A decision tree is a popular and easy-to-understand machine learning algorithm used for classification and regression tasks. It splits the data into subsets based on the value of input features, forming a tree-like model of decisions. Here’s a high-level overview of how a decision tree works:

  1. Splitting: The data is split into subsets based on an attribute value test. This process is recursive and forms branches of the tree.
  2. Decision Nodes and Leaves: Each internal node in the tree represents a test on an attribute, each branch represents the outcome of the test, and each leaf node represents a class label (in classification) or a continuous value (in regression).
  3. Root Node: The topmost node in a decision tree. It represents the best predictor based on the feature that provides the most significant information gain or reduction in variance.
  4. Pruning: Reduces the size of decision trees by removing sections of the tree that provide little power. This helps in improving the model’s accuracy by reducing overfitting.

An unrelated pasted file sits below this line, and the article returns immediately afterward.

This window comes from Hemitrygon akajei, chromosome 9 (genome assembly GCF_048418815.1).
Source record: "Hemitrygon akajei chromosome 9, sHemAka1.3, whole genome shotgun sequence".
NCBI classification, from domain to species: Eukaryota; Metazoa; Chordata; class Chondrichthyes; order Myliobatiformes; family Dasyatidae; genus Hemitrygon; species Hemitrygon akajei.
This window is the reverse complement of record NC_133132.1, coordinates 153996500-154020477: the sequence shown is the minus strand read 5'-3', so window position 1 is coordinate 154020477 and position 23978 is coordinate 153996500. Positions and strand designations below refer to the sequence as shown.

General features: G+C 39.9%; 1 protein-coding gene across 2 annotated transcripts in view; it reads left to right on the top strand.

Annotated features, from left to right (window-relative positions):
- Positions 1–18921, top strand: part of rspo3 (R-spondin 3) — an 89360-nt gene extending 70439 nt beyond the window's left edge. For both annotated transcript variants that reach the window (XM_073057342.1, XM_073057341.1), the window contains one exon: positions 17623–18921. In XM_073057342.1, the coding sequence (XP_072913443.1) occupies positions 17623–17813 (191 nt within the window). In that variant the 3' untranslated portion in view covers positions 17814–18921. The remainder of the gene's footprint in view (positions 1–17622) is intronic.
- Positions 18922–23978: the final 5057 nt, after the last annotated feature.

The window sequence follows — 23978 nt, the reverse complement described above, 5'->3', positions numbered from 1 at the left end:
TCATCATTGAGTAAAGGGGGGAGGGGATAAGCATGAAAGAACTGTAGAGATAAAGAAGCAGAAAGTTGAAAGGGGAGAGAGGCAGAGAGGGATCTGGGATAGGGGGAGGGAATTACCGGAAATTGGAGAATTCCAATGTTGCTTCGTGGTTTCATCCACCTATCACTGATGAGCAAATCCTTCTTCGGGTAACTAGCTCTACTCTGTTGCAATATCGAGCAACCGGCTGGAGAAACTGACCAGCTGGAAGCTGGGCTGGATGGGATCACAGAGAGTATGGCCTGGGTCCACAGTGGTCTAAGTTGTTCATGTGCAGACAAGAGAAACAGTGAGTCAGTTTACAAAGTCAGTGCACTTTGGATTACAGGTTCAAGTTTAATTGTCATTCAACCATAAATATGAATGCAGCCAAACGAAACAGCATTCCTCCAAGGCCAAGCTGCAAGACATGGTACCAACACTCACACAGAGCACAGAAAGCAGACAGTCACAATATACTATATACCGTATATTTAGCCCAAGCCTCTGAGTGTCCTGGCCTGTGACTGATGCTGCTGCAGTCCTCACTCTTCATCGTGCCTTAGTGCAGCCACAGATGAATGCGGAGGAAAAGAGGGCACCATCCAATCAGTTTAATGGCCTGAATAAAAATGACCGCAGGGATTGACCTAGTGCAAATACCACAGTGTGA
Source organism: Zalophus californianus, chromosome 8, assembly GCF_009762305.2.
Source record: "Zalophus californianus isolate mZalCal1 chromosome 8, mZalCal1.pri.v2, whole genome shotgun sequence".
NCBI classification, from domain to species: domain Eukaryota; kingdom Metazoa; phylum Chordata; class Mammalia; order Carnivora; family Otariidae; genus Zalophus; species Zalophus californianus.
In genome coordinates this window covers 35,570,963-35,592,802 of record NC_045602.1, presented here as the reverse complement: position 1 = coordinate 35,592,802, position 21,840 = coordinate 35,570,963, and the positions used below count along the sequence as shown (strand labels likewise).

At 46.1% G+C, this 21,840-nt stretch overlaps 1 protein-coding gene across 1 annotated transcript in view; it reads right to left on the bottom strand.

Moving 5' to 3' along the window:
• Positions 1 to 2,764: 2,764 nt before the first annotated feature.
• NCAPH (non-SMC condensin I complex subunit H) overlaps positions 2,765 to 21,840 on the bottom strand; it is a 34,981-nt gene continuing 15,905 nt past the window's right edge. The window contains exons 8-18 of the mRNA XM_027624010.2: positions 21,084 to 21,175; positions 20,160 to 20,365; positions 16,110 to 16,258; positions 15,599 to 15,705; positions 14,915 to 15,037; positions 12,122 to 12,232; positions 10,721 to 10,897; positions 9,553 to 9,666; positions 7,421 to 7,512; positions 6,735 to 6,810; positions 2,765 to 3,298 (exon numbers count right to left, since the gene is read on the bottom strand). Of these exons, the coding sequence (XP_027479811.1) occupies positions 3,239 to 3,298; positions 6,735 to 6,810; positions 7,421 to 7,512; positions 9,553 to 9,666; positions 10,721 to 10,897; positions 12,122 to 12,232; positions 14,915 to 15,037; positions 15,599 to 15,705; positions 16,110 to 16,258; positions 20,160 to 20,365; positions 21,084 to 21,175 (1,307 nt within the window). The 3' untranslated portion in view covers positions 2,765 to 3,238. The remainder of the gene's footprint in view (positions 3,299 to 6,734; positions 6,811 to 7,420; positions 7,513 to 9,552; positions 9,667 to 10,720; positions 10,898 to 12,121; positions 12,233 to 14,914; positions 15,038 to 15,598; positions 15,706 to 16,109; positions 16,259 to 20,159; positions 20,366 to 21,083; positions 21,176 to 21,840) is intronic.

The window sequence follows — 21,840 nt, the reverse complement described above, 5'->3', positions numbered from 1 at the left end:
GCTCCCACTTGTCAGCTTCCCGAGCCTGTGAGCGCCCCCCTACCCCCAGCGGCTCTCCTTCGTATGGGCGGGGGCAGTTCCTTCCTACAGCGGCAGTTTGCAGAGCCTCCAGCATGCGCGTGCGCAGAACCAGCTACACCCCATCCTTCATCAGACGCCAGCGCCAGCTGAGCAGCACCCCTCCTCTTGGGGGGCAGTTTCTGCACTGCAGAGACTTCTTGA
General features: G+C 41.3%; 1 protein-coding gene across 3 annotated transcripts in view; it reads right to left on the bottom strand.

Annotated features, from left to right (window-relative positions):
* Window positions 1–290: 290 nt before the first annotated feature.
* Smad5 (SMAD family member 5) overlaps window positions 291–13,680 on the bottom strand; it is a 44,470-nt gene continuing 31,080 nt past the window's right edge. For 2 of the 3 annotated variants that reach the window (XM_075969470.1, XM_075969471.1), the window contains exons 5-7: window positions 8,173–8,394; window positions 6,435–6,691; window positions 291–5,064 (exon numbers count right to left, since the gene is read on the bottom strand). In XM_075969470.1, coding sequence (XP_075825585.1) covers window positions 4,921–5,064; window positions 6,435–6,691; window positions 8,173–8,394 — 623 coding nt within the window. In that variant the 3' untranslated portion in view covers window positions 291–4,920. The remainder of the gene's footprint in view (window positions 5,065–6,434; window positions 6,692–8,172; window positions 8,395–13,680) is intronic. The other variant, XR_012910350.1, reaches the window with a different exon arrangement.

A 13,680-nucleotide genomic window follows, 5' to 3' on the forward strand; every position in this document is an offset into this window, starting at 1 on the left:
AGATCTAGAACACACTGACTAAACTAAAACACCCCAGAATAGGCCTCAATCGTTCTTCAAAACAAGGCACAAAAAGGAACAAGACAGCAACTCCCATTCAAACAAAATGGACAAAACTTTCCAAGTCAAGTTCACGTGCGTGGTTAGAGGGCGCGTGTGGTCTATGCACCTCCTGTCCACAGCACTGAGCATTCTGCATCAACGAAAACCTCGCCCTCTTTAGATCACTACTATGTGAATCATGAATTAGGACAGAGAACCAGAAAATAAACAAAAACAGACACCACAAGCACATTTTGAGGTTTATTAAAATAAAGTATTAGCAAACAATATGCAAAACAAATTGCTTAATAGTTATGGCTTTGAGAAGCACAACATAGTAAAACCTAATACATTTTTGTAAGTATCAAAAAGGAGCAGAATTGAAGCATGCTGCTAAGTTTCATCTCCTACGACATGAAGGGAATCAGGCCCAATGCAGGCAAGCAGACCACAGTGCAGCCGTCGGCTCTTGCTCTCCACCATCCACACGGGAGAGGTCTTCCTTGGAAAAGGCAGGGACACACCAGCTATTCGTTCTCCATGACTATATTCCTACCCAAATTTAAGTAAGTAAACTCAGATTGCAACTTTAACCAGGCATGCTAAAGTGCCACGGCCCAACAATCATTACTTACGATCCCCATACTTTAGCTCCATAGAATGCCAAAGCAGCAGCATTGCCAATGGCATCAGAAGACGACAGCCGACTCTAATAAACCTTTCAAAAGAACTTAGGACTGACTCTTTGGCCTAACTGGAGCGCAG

Example: Simple Decision Tree for Classification

Consider a dataset with the following features: Weather (Sunny, Rainy), Temperature (Hot, Mild, Cool), and Play (Yes, No). A decision tree might look like this:

        /       \
     Sunny     Rainy
    /   \         \
  Hot  Mild      Cool
  /      \         \
Yes      No       Yes

Building a Decision Tree

  1. Select the Best Feature: Use a metric like Gini impurity or Information Gain to select the feature that best splits the data.
  2. Split the Dataset: Divide the dataset into subsets where each subset contains instances with the same value for the feature.
  3. Repeat: Recursively apply the above steps to each subset until you meet a stopping criterion (e.g., maximum depth of the tree, minimum number of samples per leaf, or no further information gain).

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